Sept. 22, 2014 | Volume XXII, Issue 6

Renowned scholar discusses Wall Street Reform Act at 30th Dunwody Lecture

Published: April 4th, 2011

Category: News

Richard A. Epstein

Renowned scholar Richard A. Epstein, the inaugural Laurence A. Tisch Professor of Law at New York University Law School, spoke to more than 100 guests March 25 at the 30th Annual Florida Law Review Dunwody Distinguished Lecture in Law. (Photo by Vincent Massaro)

By Margaret Rowell Good
Special to FlaLaw

A handful of judges, alumni of the Florida Law Review, law school professors and students filled the Chesterfield Smith Ceremonial Classroom at the University of Florida Levin College of Law to hear one of the nation’s preeminent Law and Economics scholars give a lively and entertaining lecture on the Wall Street Reform Act.

Renowned scholar Richard A. Epstein, the inaugural Laurence A. Tisch Professor of Law at New York University Law School, spoke to more than 100 guests March 25 at the 30th Annual Florida Law Review Dunwody Distinguished Lecture in Law.

Epstein, prior to joining the faculty at NYU, was the James Parker Hall Distinguished Service Professor of Law at the University of Chicago. Epstein has also served as the Peter and Kirstin Bedford Senior Fellow at the Hoover Institution since 2000.

Although the lecture was entitled “The Constitutionality of the Wall Street Reform Act,” Epstein admitted that he had not read the entire “sprawling conglomeration of multiple provisions” and proposed instead that he discuss one section of the Act, a subject “dear to the hearts of everybody (at the lecture)” – debit interchange rates.

Section 1075, commonly known as the Durbin Amendment, is the only section of the Act that has been subject to constitutional scrutiny.

Epstein is a member of the legal team representing TCF Financial Corporation, the bank bringing the constitutional challenge. The case is scheduled for an injunction hearing in federal district court today in Sioux Falls, S.D. As the leading academic spokesman in support of a more vigorous interpretation of the property clauses of the Constitution, Epstein discussed the confiscatory nature of Section 1075, which deals with the debit card interchange system.

Through Section 1075, which was passed into law in July 2010, the Federal Reserve gained regulatory control over the fees that banks charge businesses when customers use debit cards. Walgreens initially lobbied for the Amendment, which would relieve retail businesses of some of the transactional fees charged in debit card transactions.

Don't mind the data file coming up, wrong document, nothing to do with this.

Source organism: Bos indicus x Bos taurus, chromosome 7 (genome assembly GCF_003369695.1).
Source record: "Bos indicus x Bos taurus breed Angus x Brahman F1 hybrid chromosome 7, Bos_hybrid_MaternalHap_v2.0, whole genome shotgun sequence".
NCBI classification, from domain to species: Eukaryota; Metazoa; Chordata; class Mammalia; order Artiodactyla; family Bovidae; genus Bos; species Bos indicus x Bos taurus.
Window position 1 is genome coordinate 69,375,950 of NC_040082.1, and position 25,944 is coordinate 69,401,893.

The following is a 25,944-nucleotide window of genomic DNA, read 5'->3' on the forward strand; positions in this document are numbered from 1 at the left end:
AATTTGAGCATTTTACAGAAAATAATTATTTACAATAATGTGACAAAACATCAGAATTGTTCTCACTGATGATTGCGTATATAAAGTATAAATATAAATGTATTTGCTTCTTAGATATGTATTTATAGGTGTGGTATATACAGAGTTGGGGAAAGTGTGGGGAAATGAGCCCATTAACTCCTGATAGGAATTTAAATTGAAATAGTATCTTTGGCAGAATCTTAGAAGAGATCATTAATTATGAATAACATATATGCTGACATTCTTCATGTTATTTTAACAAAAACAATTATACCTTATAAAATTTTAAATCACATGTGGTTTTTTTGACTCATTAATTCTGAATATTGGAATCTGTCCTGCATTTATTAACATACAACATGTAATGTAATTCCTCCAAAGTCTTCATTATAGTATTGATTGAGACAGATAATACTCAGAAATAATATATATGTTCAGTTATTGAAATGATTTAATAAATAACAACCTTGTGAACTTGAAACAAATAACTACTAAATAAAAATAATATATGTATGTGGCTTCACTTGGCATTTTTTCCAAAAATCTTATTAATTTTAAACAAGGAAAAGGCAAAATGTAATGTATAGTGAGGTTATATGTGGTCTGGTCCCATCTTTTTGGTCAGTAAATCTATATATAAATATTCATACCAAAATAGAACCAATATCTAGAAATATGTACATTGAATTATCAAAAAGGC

Epstein noted that in the last five or six years, debit card revenues have exceeded credit card revenues and debit card usage has continued to grow. Although Epstein would take that as a sign of a robust and thriving market, this is not the inference that Walgreens and Sen. Dick Durbin made. According to Epstein in this “topsy turvy economy and economic theory that we have today, the greater your level of success, the greater exploitation you have committed against the unsuspecting.”

The Federal Reserve, as the agency responsible for implementing the Durbin Amendment, will require the debit interchange fees be reduced by about 75 to 90 percent. As an example, Epstein explained that for a bank like TCF, with overall profits of $200 million, “the loss of interchange fees is about $80 million, which means that your profits go down to 20 percent of what they previously were.”

The government argues that banks can make up for the interchange loss by imposing higher fees on their retail customers, who, in theory, should be paying less for consumer items because of the transaction fee regulation. Epstein believes that this compensation is not sufficient, and hence the action constitutes a regulatory taking. As Epstein noted, “Nobody would ever say, in a case of land, that if you took a plot of land worth $1 million, it was OK because you gave somebody the right to lease a another plot of land from which you would get $10 even. The fact that there is an existence of a right to get some money as opposed to the full and perfect equivalent of what you’ve lost, which is the constitutional standard” is insufficient.

The Dunwody Distinguished Lecture in Law was established by the law firms of Dunwody, White and Landon, P.A. and Mershon, Sawyer, Johnston, Dunwody and Cole and the U.S. Sugar Corporation in honor of Elliot and Atwood Dunwody.

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